Classification, Identification, and Manipulation of Relevant Factors for Adaptation and Behavioural Adjustment from a Psychological Point of View


Generally, the study of animal welfare is based on the identification and promotion of speciestypical behaviors of the individual or target group. The adjustment to new conditions (i.e. captivity) is easier for some species, while for others it may be very difficult or even impossible. The adjustment to captive conditions is a basic element for the development of conservation strategies (i.e. translocation, introduction, and reintroduction) and can be measured by different variables related to an animal’s psychological well-being. From a psychological point of view, we assume that organisms can adjust their behavior in correspondence to changes in their environment, adjustment that is enabled by an ecological contact medium (e.g. Ribes, 2007; Ribes & Perez-Almonacid, 2011). Under this assumption, we propose a methodology that allows the classification, identification and manipulation of relevant factors for an individual’s adjustment to different conditions (i.e. freedom and captivity) and a more rational handling of organisms and their specific life condition. The main elements of this methodology are: 1) adaptive and survival circumstances; 2) description of ecological milieu; 3) interactive processes (i.e. intra-individual, inter-individual, and inter-individual dependence); and 4) interaction-situation relationship.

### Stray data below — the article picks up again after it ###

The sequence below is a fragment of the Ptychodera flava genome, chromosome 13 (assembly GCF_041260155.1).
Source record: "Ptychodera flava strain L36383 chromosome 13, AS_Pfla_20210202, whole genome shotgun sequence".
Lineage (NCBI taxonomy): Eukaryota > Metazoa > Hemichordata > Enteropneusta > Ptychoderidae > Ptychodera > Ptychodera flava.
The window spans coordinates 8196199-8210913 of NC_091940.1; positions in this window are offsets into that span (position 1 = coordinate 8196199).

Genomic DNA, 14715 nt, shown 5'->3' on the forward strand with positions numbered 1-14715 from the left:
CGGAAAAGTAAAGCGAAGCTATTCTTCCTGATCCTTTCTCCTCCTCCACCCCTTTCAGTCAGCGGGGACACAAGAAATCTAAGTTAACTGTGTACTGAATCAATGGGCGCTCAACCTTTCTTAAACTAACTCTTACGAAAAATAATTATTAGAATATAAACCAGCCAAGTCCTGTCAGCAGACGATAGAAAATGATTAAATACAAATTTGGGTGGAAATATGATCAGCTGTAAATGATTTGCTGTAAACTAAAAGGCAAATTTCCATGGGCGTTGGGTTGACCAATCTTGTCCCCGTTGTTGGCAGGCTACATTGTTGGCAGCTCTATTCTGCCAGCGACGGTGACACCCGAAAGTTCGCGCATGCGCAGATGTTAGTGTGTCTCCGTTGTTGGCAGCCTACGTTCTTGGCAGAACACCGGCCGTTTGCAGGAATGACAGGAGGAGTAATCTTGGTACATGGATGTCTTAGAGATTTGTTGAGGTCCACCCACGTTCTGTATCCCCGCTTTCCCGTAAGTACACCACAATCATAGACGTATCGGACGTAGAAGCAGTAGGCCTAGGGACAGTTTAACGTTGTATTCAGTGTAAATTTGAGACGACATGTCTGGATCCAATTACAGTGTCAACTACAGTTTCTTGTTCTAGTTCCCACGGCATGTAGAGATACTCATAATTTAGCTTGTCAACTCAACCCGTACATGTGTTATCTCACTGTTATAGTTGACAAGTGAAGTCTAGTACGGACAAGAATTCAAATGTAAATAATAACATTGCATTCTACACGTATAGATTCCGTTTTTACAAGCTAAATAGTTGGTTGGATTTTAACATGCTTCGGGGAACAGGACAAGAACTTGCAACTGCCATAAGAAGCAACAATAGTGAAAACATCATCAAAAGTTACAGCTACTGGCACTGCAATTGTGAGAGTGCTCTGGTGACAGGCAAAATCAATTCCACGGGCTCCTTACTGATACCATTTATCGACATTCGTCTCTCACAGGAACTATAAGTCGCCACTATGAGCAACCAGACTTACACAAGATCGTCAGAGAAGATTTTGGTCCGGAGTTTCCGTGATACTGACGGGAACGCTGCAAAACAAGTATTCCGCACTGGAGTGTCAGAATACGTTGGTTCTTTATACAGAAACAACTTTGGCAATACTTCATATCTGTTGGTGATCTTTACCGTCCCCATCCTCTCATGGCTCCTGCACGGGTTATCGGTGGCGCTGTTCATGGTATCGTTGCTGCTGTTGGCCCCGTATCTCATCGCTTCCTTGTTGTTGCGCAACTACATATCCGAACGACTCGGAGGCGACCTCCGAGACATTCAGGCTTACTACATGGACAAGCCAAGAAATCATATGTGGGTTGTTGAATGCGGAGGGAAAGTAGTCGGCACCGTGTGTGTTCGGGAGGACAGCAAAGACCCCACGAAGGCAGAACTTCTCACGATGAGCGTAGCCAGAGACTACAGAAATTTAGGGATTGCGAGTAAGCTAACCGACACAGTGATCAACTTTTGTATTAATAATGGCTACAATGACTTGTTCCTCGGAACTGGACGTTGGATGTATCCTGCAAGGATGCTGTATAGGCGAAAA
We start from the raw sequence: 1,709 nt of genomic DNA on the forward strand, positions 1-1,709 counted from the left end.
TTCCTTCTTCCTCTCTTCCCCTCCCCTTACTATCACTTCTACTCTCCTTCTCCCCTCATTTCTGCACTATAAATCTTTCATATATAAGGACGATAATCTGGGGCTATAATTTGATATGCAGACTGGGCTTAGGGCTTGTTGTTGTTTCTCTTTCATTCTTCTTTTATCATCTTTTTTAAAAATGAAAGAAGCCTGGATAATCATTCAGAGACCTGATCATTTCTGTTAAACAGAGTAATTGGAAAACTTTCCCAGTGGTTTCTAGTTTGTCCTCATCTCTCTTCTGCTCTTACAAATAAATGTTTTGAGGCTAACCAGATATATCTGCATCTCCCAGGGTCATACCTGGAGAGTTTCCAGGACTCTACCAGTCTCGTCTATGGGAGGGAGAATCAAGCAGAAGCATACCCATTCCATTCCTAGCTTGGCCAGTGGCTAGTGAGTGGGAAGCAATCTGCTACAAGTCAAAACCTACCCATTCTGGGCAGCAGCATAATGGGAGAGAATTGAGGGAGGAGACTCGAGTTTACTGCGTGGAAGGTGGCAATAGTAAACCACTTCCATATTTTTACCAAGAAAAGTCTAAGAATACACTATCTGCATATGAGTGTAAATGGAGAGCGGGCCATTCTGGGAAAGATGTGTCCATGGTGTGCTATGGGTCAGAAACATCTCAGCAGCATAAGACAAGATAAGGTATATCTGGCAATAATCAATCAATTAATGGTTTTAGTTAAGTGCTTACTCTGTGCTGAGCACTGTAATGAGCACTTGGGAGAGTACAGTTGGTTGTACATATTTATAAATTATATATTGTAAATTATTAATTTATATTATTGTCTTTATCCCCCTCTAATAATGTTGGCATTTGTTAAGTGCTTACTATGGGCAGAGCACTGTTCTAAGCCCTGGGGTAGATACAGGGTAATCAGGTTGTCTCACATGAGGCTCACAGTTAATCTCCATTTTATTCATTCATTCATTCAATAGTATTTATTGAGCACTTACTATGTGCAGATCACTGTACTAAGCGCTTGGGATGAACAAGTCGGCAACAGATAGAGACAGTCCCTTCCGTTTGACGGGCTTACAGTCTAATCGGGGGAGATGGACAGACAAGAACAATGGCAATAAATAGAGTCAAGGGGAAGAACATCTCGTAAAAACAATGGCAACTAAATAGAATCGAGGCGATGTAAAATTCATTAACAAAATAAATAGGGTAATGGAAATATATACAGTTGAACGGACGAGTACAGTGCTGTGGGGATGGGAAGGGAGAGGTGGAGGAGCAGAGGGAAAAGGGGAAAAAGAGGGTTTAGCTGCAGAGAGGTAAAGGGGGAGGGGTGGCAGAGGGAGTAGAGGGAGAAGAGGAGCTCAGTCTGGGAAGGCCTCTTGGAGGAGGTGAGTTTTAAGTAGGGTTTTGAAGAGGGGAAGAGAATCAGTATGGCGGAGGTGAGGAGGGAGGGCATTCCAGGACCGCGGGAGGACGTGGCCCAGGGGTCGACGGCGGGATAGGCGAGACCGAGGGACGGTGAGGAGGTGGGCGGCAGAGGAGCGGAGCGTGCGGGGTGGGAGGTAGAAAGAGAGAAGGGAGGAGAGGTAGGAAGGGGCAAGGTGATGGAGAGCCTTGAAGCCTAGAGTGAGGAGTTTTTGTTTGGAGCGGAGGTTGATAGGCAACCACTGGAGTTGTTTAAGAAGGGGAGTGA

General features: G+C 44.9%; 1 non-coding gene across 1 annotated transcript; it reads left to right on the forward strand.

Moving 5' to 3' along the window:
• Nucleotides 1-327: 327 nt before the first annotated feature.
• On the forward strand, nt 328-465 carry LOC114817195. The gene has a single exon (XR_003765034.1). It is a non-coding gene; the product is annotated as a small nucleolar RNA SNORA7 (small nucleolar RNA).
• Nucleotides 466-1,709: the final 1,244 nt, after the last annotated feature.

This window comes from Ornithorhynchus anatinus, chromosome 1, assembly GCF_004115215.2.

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Ortiz, G. (2014). Classification, Identification, and Manipulation of Relevant Factors for Adaptation and Behavioural Adjustment from a Psychological Point of View. Psychology, 5, 1517-1526. doi: 10.4236/psych.2014.513162.

Conflicts of Interest

The authors declare no conflicts of interest.


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